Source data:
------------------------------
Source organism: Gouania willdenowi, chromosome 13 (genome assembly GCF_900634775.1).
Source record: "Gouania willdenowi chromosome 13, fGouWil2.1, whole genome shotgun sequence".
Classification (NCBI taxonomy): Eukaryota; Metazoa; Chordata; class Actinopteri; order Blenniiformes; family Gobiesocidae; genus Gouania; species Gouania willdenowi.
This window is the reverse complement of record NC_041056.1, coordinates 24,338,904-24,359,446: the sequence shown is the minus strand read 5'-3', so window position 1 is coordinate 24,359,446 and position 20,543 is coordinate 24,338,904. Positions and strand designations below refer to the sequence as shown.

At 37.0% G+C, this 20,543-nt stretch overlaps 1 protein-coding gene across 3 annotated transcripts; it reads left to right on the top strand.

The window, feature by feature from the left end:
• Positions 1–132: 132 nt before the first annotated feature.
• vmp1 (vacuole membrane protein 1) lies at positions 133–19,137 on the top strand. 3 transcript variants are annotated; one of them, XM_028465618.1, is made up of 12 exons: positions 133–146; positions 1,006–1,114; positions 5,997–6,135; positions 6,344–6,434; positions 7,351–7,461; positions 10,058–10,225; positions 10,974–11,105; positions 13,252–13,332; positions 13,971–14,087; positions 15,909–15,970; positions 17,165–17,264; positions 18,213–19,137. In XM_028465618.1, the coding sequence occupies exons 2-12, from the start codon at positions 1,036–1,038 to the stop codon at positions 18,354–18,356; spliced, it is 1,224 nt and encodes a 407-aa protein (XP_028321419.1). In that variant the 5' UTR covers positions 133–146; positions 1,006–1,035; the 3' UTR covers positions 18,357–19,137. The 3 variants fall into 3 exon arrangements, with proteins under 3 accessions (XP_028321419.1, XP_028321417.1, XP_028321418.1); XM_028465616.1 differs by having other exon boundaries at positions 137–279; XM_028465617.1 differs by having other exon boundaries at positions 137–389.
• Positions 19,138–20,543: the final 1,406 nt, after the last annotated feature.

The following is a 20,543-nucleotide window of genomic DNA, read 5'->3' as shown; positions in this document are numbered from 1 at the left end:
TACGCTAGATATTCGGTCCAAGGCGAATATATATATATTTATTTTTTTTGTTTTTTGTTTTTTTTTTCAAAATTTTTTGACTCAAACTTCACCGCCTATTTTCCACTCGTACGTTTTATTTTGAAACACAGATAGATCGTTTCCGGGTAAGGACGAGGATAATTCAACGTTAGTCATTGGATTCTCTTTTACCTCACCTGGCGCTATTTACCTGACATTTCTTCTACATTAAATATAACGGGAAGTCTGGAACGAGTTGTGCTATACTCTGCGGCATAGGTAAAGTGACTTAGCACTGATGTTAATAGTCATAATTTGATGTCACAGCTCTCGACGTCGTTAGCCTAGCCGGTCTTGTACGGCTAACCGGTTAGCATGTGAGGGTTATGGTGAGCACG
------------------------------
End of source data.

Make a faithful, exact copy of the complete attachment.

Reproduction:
Source organism: Gouania willdenowi, chromosome 13 (genome assembly GCF_900634775.1).
Source record: "Gouania willdenowi chromosome 13, fGouWil2.1, whole genome shotgun sequence".
Classification (NCBI taxonomy): Eukaryota; Metazoa; Chordata; class Actinopteri; order Blenniiformes; family Gobiesocidae; genus Gouania; species Gouania willdenowi.
This window is the reverse complement of record NC_041056.1, coordinates 24,338,904-24,359,446: the sequence shown is the minus strand read 5'-3', so window position 1 is coordinate 24,359,446 and position 20,543 is coordinate 24,338,904. Positions and strand designations below refer to the sequence as shown.

At 37.0% G+C, this 20,543-nt stretch overlaps 1 protein-coding gene across 3 annotated transcripts; it reads left to right on the top strand.

The window, feature by feature from the left end:
• Positions 1–132: 132 nt before the first annotated feature.
• vmp1 (vacuole membrane protein 1) lies at positions 133–19,137 on the top strand. 3 transcript variants are annotated; one of them, XM_028465618.1, is made up of 12 exons: positions 133–146; positions 1,006–1,114; positions 5,997–6,135; positions 6,344–6,434; positions 7,351–7,461; positions 10,058–10,225; positions 10,974–11,105; positions 13,252–13,332; positions 13,971–14,087; positions 15,909–15,970; positions 17,165–17,264; positions 18,213–19,137. In XM_028465618.1, the coding sequence occupies exons 2-12, from the start codon at positions 1,036–1,038 to the stop codon at positions 18,354–18,356; spliced, it is 1,224 nt and encodes a 407-aa protein (XP_028321419.1). In that variant the 5' UTR covers positions 133–146; positions 1,006–1,035; the 3' UTR covers positions 18,357–19,137. The 3 variants fall into 3 exon arrangements, with proteins under 3 accessions (XP_028321419.1, XP_028321417.1, XP_028321418.1); XM_028465616.1 differs by having other exon boundaries at positions 137–279; XM_028465617.1 differs by having other exon boundaries at positions 137–389.
• Positions 19,138–20,543: the final 1,406 nt, after the last annotated feature.

The following is a 20,543-nucleotide window of genomic DNA, read 5'->3' as shown; positions in this document are numbered from 1 at the left end:
TACGCTAGATATTCGGTCCAAGGCGAATATATATATATTTATTTTTTTTGTTTTTTGTTTTTTTTTTCAAAATTTTTTGACTCAAACTTCACCGCCTATTTTCCACTCGTACGTTTTATTTTGAAACACAGATAGATCGTTTCCGGGTAAGGACGAGGATAATTCAACGTTAGTCATTGGATTCTCTTTTACCTCACCTGGCGCTATTTACCTGACATTTCTTCTACATTAAATATAACGGGAAGTCTGGAACGAGTTGTGCTATACTCTGCGGCATAGGTAAAGTGACTTAGCACTGATGTTAATAGTCATAATTTGATGTCACAGCTCTCGACGTCGTTAGCCTAGCCGGTCTTGTACGGCTAACCGGTTAGCATGTGAGGGTTATGGTGAGCACG